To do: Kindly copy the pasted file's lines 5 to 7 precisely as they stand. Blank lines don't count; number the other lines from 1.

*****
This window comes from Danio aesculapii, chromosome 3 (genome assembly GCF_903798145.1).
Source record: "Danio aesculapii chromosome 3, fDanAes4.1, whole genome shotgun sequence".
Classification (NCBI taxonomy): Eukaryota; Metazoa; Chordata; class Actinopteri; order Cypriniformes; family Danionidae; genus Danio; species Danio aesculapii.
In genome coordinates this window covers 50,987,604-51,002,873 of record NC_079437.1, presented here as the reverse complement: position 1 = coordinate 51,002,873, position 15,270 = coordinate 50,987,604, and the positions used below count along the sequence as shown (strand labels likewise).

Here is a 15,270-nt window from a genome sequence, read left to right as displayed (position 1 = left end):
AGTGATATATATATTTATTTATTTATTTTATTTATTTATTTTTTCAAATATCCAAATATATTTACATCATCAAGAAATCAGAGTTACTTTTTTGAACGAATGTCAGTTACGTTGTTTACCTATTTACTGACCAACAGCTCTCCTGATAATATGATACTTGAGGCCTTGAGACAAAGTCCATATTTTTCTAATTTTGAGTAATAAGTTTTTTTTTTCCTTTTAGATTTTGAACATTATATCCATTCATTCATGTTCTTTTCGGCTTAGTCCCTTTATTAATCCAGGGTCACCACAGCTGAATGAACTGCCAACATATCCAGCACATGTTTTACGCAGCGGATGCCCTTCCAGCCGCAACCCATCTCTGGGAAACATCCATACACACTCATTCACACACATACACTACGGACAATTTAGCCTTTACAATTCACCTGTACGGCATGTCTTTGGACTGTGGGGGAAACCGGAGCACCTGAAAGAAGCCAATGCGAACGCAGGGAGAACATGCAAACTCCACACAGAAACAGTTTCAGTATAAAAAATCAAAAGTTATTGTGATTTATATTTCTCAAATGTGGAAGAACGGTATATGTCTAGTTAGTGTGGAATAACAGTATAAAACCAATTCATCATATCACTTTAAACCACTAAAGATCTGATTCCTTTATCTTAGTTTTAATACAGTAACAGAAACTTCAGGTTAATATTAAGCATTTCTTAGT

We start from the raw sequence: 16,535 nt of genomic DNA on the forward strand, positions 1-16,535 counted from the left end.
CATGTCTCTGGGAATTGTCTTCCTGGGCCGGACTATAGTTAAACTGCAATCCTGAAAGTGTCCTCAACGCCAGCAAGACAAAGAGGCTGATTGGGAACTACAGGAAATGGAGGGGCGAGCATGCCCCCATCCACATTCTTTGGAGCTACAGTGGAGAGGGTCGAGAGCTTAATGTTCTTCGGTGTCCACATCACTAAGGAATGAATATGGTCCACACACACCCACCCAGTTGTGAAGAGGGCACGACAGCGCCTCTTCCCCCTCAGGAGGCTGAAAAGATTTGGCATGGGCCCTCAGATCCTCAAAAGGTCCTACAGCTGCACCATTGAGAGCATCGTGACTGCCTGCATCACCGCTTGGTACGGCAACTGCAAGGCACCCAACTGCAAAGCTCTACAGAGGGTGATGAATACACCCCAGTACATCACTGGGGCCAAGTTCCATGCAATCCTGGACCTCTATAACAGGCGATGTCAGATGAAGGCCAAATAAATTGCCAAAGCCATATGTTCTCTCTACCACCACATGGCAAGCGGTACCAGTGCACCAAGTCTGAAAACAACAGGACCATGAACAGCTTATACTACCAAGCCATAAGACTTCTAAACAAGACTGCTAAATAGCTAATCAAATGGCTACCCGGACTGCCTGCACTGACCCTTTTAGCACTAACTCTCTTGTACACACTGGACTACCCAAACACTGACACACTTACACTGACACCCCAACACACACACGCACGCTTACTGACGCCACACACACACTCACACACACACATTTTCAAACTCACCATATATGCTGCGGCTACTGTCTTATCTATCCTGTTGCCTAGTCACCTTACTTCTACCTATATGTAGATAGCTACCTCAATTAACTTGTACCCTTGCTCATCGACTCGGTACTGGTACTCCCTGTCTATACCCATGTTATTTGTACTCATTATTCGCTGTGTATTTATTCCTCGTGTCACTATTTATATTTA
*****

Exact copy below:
Here is a 15,270-nt window from a genome sequence, read left to right as displayed (position 1 = left end):
AGTGATATATATATTTATTTATTTATTTTATTTATTTATTTTTTCAAATATCCAAATATATTTACATCATCAAGAAATCAGAGTTACTTTTTTGAACGAATGTCAGTTACGTTGTTTACCTATTTACTGACCAACAGCTCTCCTGATAATATGATACTTGAGGCCTTGAGACAAAGTCCATATTTTTCTAATTTTGAGTAATAAGTTTTTTTTTTCCTTTTAGATTTTGAACATTATATCCATTCATTCATGTTCTTTTCGGCTTAGTCCCTTTATTAATCCAGGGTCACCACAGCTGAATGAACTGCCAACATATCCAGCACATGTTTTACGCAGCGGATGCCCTTCCAGCCGCAACCCATCTCTGGGAAACATCCATACACACTCATTCACACACATACACTACGGACAATTTAGCCTTTACAATTCACCTGTACGGCATGTCTTTGGACTGTGGGGGAAACCGGAGCACCTGAAAGAAGCCAATGCGAACGCAGGGAGAACATGCAAACTCCACACAGAAACAGTTTCAGTATAAAAAATCAAAAGTTATTGTGATTTATATTTCTCAAATGTGGAAGAACGGTATATGTCTAGTTAGTGTGGAATAACAGTATAAAACCAATTCATCATATCACTTTAAACCACTAAAGATCTGATTCCTTTATCTTAGTTTTAATACAGTAACAGAAACTTCAGGTTAATATTAAGCATTTCTTAGT

We start from the raw sequence: 16,535 nt of genomic DNA on the forward strand, positions 1-16,535 counted from the left end.